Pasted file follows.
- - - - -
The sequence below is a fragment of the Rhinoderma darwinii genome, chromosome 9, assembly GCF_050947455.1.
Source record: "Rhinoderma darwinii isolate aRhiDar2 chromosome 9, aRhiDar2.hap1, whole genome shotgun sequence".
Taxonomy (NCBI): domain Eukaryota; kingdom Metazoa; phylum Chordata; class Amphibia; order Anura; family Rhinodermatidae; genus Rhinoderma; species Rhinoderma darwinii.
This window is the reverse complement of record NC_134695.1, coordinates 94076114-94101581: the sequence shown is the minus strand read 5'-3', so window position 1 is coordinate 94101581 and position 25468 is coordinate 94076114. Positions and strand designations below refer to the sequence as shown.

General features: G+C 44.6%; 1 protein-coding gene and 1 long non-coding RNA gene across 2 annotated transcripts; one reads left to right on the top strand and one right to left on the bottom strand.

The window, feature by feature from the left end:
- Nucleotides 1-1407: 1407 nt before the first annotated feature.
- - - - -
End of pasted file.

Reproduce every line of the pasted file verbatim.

The sequence below is a fragment of the Rhinoderma darwinii genome, chromosome 9, assembly GCF_050947455.1.
Source record: "Rhinoderma darwinii isolate aRhiDar2 chromosome 9, aRhiDar2.hap1, whole genome shotgun sequence".
Taxonomy (NCBI): domain Eukaryota; kingdom Metazoa; phylum Chordata; class Amphibia; order Anura; family Rhinodermatidae; genus Rhinoderma; species Rhinoderma darwinii.
This window is the reverse complement of record NC_134695.1, coordinates 94076114-94101581: the sequence shown is the minus strand read 5'-3', so window position 1 is coordinate 94101581 and position 25468 is coordinate 94076114. Positions and strand designations below refer to the sequence as shown.

General features: G+C 44.6%; 1 protein-coding gene and 1 long non-coding RNA gene across 2 annotated transcripts; one reads left to right on the top strand and one right to left on the bottom strand.

The window, feature by feature from the left end:
- Nucleotides 1-1407: 1407 nt before the first annotated feature.